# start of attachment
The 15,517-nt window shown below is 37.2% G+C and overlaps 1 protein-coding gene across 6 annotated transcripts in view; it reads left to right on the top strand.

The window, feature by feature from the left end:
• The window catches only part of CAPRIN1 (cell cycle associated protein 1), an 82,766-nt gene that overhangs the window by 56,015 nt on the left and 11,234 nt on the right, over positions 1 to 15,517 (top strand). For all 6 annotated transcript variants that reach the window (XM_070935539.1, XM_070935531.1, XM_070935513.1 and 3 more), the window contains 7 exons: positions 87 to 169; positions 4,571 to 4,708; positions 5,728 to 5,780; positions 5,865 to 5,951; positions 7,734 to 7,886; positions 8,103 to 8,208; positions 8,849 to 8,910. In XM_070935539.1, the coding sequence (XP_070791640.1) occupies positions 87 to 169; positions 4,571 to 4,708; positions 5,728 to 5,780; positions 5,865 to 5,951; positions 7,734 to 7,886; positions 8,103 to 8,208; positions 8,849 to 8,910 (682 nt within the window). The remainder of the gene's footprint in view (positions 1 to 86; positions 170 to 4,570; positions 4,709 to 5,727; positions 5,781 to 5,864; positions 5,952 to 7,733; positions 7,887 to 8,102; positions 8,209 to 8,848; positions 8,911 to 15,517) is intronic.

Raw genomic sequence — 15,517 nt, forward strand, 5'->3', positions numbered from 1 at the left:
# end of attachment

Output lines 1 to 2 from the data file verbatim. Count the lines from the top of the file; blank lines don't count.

The 15,517-nt window shown below is 37.2% G+C and overlaps 1 protein-coding gene across 6 annotated transcripts in view; it reads left to right on the top strand.

The window, feature by feature from the left end: